I am sure everyone has heard the saying “It takes a village to….”. Well, that is also the case with research and especially spaceflight research. There are a number of people from multiple institutions involved – Indiana University, Department of Defense (Army), NASA and CASIS (integrate spaceflight opportunities between NASA and other institutions/companies etc), and within Indiana University, there are many faculty members, staff members and trainees that are critical to the success of our mission.
The main faculty members working with me on this exciting project add a dynamic range of expertise to our research: Todd McKinley,MD, an orthopaedic trauma surgeon; Tien-Min “Gabriel” Chu, DDS, PhD, a dentist and tissue engineer; Stuart Warden, PT, PhD, a physical therapist; Yinghua Cheng, MD, PhD, an orthopaedic surgeon that has been working closely with me for seven years; and Marta Alvarez, DDS, PhD, a dentist and molecular biologist.
Additionally, my lab is staffed with some amazing talent: Paul Childress, PhD, postdoctoral fellow; David Olivos, PhD, postdoctoral fellow; Evan Himes, MS, lab technician extraordinaire; Cathy Summerlot, administrative support; Aamir Tucker, undergraduate student; Jane Han, medical student; Kishan Shah, medical student; David Scofield, medical student; Jeff Rytlewski, medical student; and Jonathan Harris, MD, orthopaedic resident.
Bottom row Left to Right: David Scofield, David Olivos, Andrew Engle, Jeff Rytlewski and Jane Han
Middle row left to right: Cathy Summerlot, Aamir Tucker, Paul Childress, Melissa Kacena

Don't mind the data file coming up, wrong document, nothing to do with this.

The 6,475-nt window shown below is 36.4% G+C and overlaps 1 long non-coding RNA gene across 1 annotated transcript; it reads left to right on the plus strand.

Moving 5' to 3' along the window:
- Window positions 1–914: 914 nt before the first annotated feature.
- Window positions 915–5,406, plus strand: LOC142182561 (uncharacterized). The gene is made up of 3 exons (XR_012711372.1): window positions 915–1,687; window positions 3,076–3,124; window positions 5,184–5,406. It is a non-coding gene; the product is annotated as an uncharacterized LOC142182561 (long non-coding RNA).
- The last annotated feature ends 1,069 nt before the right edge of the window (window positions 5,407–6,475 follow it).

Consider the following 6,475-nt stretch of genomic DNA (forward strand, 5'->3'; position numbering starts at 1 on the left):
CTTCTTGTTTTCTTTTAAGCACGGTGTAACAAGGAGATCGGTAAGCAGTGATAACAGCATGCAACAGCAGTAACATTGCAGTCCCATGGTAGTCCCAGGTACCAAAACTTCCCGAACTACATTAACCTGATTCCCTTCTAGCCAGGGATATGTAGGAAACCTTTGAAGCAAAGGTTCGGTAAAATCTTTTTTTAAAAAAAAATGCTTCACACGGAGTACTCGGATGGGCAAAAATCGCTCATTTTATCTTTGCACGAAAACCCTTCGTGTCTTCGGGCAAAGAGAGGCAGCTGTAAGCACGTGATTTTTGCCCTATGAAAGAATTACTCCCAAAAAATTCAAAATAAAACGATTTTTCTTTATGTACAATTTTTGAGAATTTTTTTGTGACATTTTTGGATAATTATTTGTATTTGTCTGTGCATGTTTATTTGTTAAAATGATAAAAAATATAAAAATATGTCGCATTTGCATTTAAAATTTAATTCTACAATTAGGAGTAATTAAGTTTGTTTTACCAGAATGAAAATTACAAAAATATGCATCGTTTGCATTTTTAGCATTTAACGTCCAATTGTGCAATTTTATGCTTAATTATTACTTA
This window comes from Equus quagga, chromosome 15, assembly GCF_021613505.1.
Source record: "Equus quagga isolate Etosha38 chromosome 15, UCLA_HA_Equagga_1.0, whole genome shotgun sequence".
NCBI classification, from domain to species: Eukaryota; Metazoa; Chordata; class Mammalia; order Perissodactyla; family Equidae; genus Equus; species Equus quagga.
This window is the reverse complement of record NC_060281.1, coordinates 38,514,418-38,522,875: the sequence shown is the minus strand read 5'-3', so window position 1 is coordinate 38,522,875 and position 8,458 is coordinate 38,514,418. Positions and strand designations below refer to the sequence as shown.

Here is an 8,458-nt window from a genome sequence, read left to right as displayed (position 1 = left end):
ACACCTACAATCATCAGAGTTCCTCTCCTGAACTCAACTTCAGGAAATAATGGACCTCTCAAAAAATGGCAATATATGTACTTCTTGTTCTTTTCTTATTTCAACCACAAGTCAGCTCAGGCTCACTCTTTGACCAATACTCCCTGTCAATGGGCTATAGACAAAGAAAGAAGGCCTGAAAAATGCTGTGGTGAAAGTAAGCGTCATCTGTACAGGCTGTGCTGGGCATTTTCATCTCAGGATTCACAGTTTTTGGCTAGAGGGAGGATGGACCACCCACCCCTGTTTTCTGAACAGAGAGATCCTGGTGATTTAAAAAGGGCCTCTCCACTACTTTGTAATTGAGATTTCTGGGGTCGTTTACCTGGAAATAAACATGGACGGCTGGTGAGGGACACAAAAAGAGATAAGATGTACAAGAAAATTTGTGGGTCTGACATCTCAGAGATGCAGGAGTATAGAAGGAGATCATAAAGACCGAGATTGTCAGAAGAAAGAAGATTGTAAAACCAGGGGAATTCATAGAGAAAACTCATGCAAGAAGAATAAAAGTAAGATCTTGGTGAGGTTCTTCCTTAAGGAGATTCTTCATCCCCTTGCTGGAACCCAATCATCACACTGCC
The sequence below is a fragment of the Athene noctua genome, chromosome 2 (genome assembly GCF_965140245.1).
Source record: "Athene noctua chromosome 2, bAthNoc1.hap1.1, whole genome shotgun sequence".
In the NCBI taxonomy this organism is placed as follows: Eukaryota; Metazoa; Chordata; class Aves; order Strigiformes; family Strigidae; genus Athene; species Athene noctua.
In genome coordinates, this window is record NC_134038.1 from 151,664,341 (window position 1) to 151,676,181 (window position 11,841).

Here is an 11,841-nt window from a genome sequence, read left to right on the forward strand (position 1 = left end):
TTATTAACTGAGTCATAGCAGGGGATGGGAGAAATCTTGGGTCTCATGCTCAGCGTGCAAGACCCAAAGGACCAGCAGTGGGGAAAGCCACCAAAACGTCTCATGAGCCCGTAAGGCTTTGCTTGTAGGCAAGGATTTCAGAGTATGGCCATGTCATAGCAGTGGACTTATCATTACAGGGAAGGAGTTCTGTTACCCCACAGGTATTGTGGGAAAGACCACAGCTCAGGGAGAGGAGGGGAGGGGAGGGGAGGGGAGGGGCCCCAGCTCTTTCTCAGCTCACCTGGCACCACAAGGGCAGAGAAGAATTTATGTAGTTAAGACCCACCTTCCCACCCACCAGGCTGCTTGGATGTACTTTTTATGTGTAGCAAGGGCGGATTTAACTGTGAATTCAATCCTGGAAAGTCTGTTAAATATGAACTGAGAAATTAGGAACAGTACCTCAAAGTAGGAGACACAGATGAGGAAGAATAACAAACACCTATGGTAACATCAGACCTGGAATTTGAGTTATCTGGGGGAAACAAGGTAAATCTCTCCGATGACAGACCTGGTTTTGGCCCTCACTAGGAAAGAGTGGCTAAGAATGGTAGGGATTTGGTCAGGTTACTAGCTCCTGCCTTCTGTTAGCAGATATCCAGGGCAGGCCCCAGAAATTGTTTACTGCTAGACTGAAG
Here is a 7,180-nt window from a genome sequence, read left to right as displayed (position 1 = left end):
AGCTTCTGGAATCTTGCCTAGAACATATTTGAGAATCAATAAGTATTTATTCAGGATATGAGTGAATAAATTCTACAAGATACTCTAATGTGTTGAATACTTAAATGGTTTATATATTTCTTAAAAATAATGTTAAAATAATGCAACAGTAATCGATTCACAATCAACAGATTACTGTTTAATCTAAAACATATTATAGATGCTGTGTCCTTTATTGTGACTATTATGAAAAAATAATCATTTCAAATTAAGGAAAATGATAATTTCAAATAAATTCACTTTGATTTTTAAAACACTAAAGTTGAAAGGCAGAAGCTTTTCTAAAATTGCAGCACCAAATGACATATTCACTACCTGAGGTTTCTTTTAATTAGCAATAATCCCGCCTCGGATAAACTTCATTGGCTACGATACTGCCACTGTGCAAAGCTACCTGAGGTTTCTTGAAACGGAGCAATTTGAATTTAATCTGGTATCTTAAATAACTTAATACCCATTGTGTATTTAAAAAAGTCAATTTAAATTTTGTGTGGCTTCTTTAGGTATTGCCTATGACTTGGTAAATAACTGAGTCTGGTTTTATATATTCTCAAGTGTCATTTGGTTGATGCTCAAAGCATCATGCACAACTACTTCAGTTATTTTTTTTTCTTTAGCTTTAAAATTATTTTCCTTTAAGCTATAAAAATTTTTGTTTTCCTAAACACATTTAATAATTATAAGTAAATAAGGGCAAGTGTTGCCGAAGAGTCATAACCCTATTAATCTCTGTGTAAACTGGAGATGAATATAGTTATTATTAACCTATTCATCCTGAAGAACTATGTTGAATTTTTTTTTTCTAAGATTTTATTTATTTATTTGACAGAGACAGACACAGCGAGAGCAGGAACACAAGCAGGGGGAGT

Back row left to right: Evan Himes, Kishan Shah and Marta Alvarez
Each individual brings with him/her specific skills and training which is critical in accomplishing our objectives. I want to take the opportunity to thank each of my current team members as well as my past team members for their many and varied contributions! Also, I am taking this opportunity to introduce our team as you will see their names in future blogs and possibly even meet them. Several will be joining us as we head to the NASA Ames Research Center to complete launch simulation studies and when we go to Kennedy Space Center to prepare our payloads for spaceflight. We will be blogging about those adventures as they occur, so be sure to check back in July and February for those blog posts or subscribe to our blog alerts!
As you can see, I am fortunate this research has the support of many professionals – and just like our research, this blog “takes a village” as well.
written by Melissa
The views expressed in this content represent the perspective and opinions of the author and may or may not represent the position of Indiana University School of Medicine.